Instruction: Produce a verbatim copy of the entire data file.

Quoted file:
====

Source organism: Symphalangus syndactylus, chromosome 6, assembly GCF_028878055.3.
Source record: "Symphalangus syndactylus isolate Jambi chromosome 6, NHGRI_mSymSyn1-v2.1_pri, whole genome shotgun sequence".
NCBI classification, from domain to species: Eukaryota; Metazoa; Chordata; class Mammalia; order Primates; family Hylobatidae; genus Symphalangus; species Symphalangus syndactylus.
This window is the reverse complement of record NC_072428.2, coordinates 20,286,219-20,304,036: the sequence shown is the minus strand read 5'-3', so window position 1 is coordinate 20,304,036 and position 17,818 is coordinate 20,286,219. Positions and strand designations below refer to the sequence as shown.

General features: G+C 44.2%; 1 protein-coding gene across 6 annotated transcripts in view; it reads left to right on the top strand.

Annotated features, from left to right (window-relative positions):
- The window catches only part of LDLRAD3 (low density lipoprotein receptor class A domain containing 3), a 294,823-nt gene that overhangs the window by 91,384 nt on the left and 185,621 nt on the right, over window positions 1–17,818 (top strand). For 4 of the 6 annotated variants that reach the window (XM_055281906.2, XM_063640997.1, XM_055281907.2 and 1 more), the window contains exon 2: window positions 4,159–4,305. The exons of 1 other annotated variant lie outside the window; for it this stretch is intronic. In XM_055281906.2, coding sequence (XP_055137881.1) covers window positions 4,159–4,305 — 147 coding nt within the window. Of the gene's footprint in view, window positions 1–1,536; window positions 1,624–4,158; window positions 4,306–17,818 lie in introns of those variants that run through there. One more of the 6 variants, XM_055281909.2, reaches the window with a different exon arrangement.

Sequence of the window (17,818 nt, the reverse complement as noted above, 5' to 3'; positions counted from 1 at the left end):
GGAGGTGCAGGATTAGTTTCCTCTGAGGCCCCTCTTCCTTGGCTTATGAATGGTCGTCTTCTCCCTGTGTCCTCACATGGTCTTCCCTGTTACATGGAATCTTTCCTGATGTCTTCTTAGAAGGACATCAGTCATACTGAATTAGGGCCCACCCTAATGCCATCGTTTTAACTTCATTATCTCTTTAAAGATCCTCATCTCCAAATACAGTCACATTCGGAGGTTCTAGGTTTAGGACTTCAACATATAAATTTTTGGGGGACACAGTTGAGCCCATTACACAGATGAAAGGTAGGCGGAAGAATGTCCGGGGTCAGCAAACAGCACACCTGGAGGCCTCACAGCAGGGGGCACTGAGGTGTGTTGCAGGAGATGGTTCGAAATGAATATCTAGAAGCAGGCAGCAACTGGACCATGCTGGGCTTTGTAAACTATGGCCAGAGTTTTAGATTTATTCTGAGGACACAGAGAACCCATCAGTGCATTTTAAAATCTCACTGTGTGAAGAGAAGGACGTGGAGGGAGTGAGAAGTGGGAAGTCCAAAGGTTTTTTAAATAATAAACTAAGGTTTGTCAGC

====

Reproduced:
Source organism: Symphalangus syndactylus, chromosome 6, assembly GCF_028878055.3.
Source record: "Symphalangus syndactylus isolate Jambi chromosome 6, NHGRI_mSymSyn1-v2.1_pri, whole genome shotgun sequence".
NCBI classification, from domain to species: Eukaryota; Metazoa; Chordata; class Mammalia; order Primates; family Hylobatidae; genus Symphalangus; species Symphalangus syndactylus.
This window is the reverse complement of record NC_072428.2, coordinates 20,286,219-20,304,036: the sequence shown is the minus strand read 5'-3', so window position 1 is coordinate 20,304,036 and position 17,818 is coordinate 20,286,219. Positions and strand designations below refer to the sequence as shown.

General features: G+C 44.2%; 1 protein-coding gene across 6 annotated transcripts in view; it reads left to right on the top strand.

Annotated features, from left to right (window-relative positions):
- The window catches only part of LDLRAD3 (low density lipoprotein receptor class A domain containing 3), a 294,823-nt gene that overhangs the window by 91,384 nt on the left and 185,621 nt on the right, over window positions 1–17,818 (top strand). For 4 of the 6 annotated variants that reach the window (XM_055281906.2, XM_063640997.1, XM_055281907.2 and 1 more), the window contains exon 2: window positions 4,159–4,305. The exons of 1 other annotated variant lie outside the window; for it this stretch is intronic. In XM_055281906.2, coding sequence (XP_055137881.1) covers window positions 4,159–4,305 — 147 coding nt within the window. Of the gene's footprint in view, window positions 1–1,536; window positions 1,624–4,158; window positions 4,306–17,818 lie in introns of those variants that run through there. One more of the 6 variants, XM_055281909.2, reaches the window with a different exon arrangement.

Sequence of the window (17,818 nt, the reverse complement as noted above, 5' to 3'; positions counted from 1 at the left end):
GGAGGTGCAGGATTAGTTTCCTCTGAGGCCCCTCTTCCTTGGCTTATGAATGGTCGTCTTCTCCCTGTGTCCTCACATGGTCTTCCCTGTTACATGGAATCTTTCCTGATGTCTTCTTAGAAGGACATCAGTCATACTGAATTAGGGCCCACCCTAATGCCATCGTTTTAACTTCATTATCTCTTTAAAGATCCTCATCTCCAAATACAGTCACATTCGGAGGTTCTAGGTTTAGGACTTCAACATATAAATTTTTGGGGGACACAGTTGAGCCCATTACACAGATGAAAGGTAGGCGGAAGAATGTCCGGGGTCAGCAAACAGCACACCTGGAGGCCTCACAGCAGGGGGCACTGAGGTGTGTTGCAGGAGATGGTTCGAAATGAATATCTAGAAGCAGGCAGCAACTGGACCATGCTGGGCTTTGTAAACTATGGCCAGAGTTTTAGATTTATTCTGAGGACACAGAGAACCCATCAGTGCATTTTAAAATCTCACTGTGTGAAGAGAAGGACGTGGAGGGAGTGAGAAGTGGGAAGTCCAAAGGTTTTTTAAATAATAAACTAAGGTTTGTCAGC